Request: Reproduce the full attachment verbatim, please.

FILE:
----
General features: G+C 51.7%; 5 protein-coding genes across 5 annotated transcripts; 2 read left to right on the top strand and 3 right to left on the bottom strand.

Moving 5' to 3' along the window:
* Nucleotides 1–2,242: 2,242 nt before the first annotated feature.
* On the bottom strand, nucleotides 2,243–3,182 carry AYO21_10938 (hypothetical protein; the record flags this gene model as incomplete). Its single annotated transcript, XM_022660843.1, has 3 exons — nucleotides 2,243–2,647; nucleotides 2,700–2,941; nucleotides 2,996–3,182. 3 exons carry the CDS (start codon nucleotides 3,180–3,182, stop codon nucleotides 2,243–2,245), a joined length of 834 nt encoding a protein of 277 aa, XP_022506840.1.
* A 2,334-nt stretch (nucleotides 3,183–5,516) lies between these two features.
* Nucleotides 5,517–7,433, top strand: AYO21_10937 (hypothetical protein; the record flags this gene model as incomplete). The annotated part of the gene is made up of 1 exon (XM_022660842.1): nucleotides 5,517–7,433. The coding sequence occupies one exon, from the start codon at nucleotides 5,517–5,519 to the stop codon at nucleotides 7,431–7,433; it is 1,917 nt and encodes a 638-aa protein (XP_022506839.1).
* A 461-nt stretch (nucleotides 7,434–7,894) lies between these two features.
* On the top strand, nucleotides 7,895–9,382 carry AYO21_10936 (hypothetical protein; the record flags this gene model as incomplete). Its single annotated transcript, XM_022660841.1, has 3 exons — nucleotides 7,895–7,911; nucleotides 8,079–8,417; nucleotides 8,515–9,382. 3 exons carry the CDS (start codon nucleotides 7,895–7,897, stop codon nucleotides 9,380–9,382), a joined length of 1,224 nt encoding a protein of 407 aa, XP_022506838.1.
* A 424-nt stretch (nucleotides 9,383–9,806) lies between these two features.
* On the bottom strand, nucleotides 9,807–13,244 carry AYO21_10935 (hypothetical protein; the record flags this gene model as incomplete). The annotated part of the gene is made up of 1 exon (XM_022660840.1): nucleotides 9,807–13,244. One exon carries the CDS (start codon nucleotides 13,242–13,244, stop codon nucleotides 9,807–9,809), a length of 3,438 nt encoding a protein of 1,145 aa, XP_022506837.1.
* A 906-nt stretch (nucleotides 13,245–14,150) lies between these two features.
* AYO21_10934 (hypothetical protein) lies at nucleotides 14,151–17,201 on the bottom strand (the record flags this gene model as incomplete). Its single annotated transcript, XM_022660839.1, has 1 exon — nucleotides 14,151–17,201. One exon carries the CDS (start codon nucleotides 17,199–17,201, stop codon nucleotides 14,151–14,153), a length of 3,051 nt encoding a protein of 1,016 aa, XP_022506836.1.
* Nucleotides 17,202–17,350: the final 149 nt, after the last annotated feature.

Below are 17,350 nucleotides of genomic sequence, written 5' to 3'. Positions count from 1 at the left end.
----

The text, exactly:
General features: G+C 51.7%; 5 protein-coding genes across 5 annotated transcripts; 2 read left to right on the top strand and 3 right to left on the bottom strand.

Moving 5' to 3' along the window:
* Nucleotides 1–2,242: 2,242 nt before the first annotated feature.
* On the bottom strand, nucleotides 2,243–3,182 carry AYO21_10938 (hypothetical protein; the record flags this gene model as incomplete). Its single annotated transcript, XM_022660843.1, has 3 exons — nucleotides 2,243–2,647; nucleotides 2,700–2,941; nucleotides 2,996–3,182. 3 exons carry the CDS (start codon nucleotides 3,180–3,182, stop codon nucleotides 2,243–2,245), a joined length of 834 nt encoding a protein of 277 aa, XP_022506840.1.
* A 2,334-nt stretch (nucleotides 3,183–5,516) lies between these two features.
* Nucleotides 5,517–7,433, top strand: AYO21_10937 (hypothetical protein; the record flags this gene model as incomplete). The annotated part of the gene is made up of 1 exon (XM_022660842.1): nucleotides 5,517–7,433. The coding sequence occupies one exon, from the start codon at nucleotides 5,517–5,519 to the stop codon at nucleotides 7,431–7,433; it is 1,917 nt and encodes a 638-aa protein (XP_022506839.1).
* A 461-nt stretch (nucleotides 7,434–7,894) lies between these two features.
* On the top strand, nucleotides 7,895–9,382 carry AYO21_10936 (hypothetical protein; the record flags this gene model as incomplete). Its single annotated transcript, XM_022660841.1, has 3 exons — nucleotides 7,895–7,911; nucleotides 8,079–8,417; nucleotides 8,515–9,382. 3 exons carry the CDS (start codon nucleotides 7,895–7,897, stop codon nucleotides 9,380–9,382), a joined length of 1,224 nt encoding a protein of 407 aa, XP_022506838.1.
* A 424-nt stretch (nucleotides 9,383–9,806) lies between these two features.
* On the bottom strand, nucleotides 9,807–13,244 carry AYO21_10935 (hypothetical protein; the record flags this gene model as incomplete). The annotated part of the gene is made up of 1 exon (XM_022660840.1): nucleotides 9,807–13,244. One exon carries the CDS (start codon nucleotides 13,242–13,244, stop codon nucleotides 9,807–9,809), a length of 3,438 nt encoding a protein of 1,145 aa, XP_022506837.1.
* A 906-nt stretch (nucleotides 13,245–14,150) lies between these two features.
* AYO21_10934 (hypothetical protein) lies at nucleotides 14,151–17,201 on the bottom strand (the record flags this gene model as incomplete). Its single annotated transcript, XM_022660839.1, has 1 exon — nucleotides 14,151–17,201. One exon carries the CDS (start codon nucleotides 17,199–17,201, stop codon nucleotides 14,151–14,153), a length of 3,051 nt encoding a protein of 1,016 aa, XP_022506836.1.
* Nucleotides 17,202–17,350: the final 149 nt, after the last annotated feature.

Below are 17,350 nucleotides of genomic sequence, written 5' to 3'. Positions count from 1 at the left end.